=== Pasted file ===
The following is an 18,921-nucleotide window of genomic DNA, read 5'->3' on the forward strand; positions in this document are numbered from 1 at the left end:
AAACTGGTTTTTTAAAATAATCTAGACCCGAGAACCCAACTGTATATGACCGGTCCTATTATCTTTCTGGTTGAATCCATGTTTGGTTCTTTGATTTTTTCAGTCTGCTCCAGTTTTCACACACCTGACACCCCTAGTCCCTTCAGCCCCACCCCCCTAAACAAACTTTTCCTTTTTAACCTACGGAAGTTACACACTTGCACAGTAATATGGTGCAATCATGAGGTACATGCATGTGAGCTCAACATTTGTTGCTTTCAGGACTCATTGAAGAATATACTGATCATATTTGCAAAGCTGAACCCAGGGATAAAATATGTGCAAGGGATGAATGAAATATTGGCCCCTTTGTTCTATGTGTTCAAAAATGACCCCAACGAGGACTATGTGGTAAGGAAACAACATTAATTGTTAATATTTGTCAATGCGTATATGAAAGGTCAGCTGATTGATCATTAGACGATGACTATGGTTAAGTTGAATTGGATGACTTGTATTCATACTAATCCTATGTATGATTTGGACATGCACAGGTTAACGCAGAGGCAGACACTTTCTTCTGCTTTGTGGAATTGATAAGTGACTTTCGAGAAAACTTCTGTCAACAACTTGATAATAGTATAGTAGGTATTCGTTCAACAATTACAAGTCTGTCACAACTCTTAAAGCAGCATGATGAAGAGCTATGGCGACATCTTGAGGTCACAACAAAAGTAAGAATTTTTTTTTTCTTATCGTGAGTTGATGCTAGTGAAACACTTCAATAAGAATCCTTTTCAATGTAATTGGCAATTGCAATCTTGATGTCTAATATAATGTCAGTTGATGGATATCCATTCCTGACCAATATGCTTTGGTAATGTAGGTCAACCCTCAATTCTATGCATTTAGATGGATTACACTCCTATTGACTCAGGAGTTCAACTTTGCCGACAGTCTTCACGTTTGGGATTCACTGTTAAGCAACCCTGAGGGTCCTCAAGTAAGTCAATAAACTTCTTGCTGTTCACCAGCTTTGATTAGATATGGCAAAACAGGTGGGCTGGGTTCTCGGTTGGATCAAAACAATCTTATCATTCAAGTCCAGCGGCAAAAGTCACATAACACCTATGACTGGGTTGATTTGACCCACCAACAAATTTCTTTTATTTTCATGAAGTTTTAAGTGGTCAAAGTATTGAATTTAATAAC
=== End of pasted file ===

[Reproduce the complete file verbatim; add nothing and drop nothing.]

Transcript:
The following is an 18,921-nucleotide window of genomic DNA, read 5'->3' on the forward strand; positions in this document are numbered from 1 at the left end:
AAACTGGTTTTTTAAAATAATCTAGACCCGAGAACCCAACTGTATATGACCGGTCCTATTATCTTTCTGGTTGAATCCATGTTTGGTTCTTTGATTTTTTCAGTCTGCTCCAGTTTTCACACACCTGACACCCCTAGTCCCTTCAGCCCCACCCCCCTAAACAAACTTTTCCTTTTTAACCTACGGAAGTTACACACTTGCACAGTAATATGGTGCAATCATGAGGTACATGCATGTGAGCTCAACATTTGTTGCTTTCAGGACTCATTGAAGAATATACTGATCATATTTGCAAAGCTGAACCCAGGGATAAAATATGTGCAAGGGATGAATGAAATATTGGCCCCTTTGTTCTATGTGTTCAAAAATGACCCCAACGAGGACTATGTGGTAAGGAAACAACATTAATTGTTAATATTTGTCAATGCGTATATGAAAGGTCAGCTGATTGATCATTAGACGATGACTATGGTTAAGTTGAATTGGATGACTTGTATTCATACTAATCCTATGTATGATTTGGACATGCACAGGTTAACGCAGAGGCAGACACTTTCTTCTGCTTTGTGGAATTGATAAGTGACTTTCGAGAAAACTTCTGTCAACAACTTGATAATAGTATAGTAGGTATTCGTTCAACAATTACAAGTCTGTCACAACTCTTAAAGCAGCATGATGAAGAGCTATGGCGACATCTTGAGGTCACAACAAAAGTAAGAATTTTTTTTTTCTTATCGTGAGTTGATGCTAGTGAAACACTTCAATAAGAATCCTTTTCAATGTAATTGGCAATTGCAATCTTGATGTCTAATATAATGTCAGTTGATGGATATCCATTCCTGACCAATATGCTTTGGTAATGTAGGTCAACCCTCAATTCTATGCATTTAGATGGATTACACTCCTATTGACTCAGGAGTTCAACTTTGCCGACAGTCTTCACGTTTGGGATTCACTGTTAAGCAACCCTGAGGGTCCTCAAGTAAGTCAATAAACTTCTTGCTGTTCACCAGCTTTGATTAGATATGGCAAAACAGGTGGGCTGGGTTCTCGGTTGGATCAAAACAATCTTATCATTCAAGTCCAGCGGCAAAAGTCACATAACACCTATGACTGGGTTGATTTGACCCACCAACAAATTTCTTTTATTTTCATGAAGTTTTAAGTGGTCAAAGTATTGAATTTAATAAC